Skillfully, Kelly goes on and weaves her Christmas story: “All of a sudden, LifeSource’s CAO stands up and leaves the room. At this point, Nancy’s eyes drew open wide and she looks over at me with an expression of shock and high anxiety. Then, in a loud voice Nancy asked me: ‘Where are they going?! Once again, in a loud tone of voice: ‘Kelly, where are they going?! Who wants to speak to me?!’ Nancy had a look of terror on her face. In all honestly, I had no idea what was happening,”

“OK, it was only a few minutes but it must have felt like an eternity to Nancy. She was rocking so hard from side-to-side in her swivel chair that I thought she might actually tip over in it,” Kelly said laughing. At this point, Kelly had created enough suspense that our family members were on the edge of their chairs anxiously awaiting her story’s conclusion.

“Then unexpectedly, five of Nancy’s colleagues entered the room where we had been waiting. Each co-worker exchanged holiday greetings with us and then someone from the group extended a gift to Nancy on behalf of the entire LifeSource team. Nancy excitedly opened the envelope and it contained a ‘thank you’ note and gift card of $100 from Kohl’s,” Kelly shared.

“In a flash, Nancy’s expression changed from panic to one of sheer joy. She began shouting: ‘I’m going to Kohl’s!!!’ ‘I’m going to Kohl’s!!!’ Kohl’s is Nancy’s favorite place to shop for clothes and her co-workers knew this,” Kelly said. “And the gift card was a holiday bonus being shared with Nancy on behalf of the company and in appreciation of her outstanding work this past year!”

According to Kelly, everyone in the room applauded and congratulated Nancy for a job well done. And Kelly was able to share in this personal and touching moment with Nancy and her LifeSource colleagues. “It just doesn’t get any better than this for an employment consultant who is committed to the idea of workforce inclusion,” said Kelly.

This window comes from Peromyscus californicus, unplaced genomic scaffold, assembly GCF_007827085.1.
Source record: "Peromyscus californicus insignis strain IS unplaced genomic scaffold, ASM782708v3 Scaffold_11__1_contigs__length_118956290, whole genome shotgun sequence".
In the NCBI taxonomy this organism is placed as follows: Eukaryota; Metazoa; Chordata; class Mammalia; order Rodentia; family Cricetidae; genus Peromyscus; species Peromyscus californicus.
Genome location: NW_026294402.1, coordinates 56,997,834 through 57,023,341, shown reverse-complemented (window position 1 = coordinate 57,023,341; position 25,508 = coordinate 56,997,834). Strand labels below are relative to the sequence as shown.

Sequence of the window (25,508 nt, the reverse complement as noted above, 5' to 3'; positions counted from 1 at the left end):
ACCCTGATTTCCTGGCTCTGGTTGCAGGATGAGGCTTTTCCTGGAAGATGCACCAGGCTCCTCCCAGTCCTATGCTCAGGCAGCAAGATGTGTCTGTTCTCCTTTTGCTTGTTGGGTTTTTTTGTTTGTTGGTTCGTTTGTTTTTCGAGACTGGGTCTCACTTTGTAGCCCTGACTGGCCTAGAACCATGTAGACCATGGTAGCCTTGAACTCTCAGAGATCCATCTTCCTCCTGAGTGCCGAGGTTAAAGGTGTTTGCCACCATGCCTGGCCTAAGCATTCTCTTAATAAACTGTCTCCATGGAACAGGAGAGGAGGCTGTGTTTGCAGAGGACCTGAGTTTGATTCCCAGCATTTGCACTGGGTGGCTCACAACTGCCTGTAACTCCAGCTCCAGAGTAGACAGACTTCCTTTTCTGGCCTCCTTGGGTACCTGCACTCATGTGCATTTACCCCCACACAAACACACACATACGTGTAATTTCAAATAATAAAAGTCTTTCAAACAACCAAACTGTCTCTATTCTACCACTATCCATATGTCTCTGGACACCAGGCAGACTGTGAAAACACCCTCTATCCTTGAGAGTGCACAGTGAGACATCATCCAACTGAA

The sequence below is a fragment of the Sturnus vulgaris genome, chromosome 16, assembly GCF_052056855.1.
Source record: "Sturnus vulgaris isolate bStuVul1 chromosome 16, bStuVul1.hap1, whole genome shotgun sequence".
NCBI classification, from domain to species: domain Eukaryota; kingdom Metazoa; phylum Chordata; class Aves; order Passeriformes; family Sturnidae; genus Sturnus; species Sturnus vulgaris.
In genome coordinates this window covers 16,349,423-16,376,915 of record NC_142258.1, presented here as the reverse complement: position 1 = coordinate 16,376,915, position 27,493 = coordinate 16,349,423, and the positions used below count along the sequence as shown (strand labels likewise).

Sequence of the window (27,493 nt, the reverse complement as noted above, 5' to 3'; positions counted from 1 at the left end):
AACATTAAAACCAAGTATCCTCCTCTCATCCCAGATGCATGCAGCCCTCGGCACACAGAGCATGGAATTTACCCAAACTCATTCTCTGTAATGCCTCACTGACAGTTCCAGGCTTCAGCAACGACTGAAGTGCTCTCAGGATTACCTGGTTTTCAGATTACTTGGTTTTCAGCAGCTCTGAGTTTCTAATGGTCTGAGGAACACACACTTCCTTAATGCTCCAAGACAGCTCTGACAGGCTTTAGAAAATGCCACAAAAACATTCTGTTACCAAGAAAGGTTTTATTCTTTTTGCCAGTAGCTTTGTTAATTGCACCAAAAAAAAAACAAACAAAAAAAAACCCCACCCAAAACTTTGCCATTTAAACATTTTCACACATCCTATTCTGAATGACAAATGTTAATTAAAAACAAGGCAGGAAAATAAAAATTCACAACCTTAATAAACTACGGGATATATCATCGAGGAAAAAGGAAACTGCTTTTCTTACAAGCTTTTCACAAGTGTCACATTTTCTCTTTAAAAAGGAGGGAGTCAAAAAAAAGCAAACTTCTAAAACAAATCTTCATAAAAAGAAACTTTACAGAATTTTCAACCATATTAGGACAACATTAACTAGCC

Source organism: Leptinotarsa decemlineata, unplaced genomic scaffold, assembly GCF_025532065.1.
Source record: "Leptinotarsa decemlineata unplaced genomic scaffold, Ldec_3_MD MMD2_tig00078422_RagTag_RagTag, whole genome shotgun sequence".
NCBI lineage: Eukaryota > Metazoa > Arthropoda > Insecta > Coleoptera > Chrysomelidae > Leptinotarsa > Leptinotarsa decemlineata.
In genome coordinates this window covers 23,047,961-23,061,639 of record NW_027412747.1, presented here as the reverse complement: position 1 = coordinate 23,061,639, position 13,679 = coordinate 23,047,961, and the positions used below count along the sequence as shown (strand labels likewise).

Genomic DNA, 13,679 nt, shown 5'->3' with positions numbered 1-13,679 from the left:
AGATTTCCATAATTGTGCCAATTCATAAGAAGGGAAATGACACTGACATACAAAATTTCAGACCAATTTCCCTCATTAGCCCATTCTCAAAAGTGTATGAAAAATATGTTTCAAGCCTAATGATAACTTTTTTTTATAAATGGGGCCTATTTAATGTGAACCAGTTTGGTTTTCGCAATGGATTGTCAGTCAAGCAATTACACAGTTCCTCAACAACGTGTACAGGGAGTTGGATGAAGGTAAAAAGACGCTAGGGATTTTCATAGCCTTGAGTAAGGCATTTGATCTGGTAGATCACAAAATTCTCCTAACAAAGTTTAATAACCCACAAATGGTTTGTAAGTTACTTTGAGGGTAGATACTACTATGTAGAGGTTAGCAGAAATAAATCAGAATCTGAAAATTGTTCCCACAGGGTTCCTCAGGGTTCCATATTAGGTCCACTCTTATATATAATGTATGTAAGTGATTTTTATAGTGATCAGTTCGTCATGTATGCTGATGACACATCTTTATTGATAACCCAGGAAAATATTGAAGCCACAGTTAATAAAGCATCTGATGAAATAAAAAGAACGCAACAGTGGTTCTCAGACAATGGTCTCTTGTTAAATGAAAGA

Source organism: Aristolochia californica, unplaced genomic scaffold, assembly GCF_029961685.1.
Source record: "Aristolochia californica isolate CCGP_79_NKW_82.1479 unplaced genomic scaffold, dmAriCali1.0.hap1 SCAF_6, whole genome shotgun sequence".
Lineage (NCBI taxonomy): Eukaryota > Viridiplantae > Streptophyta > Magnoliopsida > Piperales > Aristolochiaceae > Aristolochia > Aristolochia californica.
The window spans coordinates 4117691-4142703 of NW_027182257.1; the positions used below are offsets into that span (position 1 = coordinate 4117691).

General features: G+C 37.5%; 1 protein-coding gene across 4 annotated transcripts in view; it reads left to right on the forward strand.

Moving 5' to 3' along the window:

After a few minutes of celebration, Nancy’s direct line supervisor pulled Kelly off to the side and she said quietly: “Kelly, I think Nancy is going to need some special help in getting to her transportation tomorrow after our company holiday party.” Kelly was puzzled by the supervisor’s comment. Nancy’s supervisor offered more detail: “Kelly, Nancy is so well-liked by LifeSource’s employees. I have already received reports that she will be receiving many individual gifts from her co-workers here. There is no way that she is going to be able to carry all of these gifts to the bus on her own. Is there some way we can offer Nancy assistance so she can carry all of these presents home?”

“Of course,” Kelly responded.

Kelly shared this story of hope and why she is so committed to the work she is doing. For a young professional, it was another lesson learned about how a company with progressive management and access to technical assistance can choose to customize employment for adults with disabilities and share in the benefits of workplace inclusion. Despite Nancy’s lack of competitive work experience, it came as no surprise to Kelly that she would become a valued and productive employee at LifeSource. “There is a very good reason LifeSource was named One of the Best Places to Work in Minnesota by the Minneapolis-St. Paul Business Journal. You see, this company lives its vision and values each and every work day,” Kelly said with a broad smile.

Imagine that. “Life is a gift to share.” Now there’s a company motto that is worth living up to all seasons of the year.


Anonymous Anonymous said...

Great story!! Thanks for sharing!! It is great to hear when someone who society and others believe may not be "employed", do become employed and succeed well beyond expectations. Congrats to the company who was willing to take the chance and hire her and "customize" her job duties!! GREAT JOB!!

10:14 AM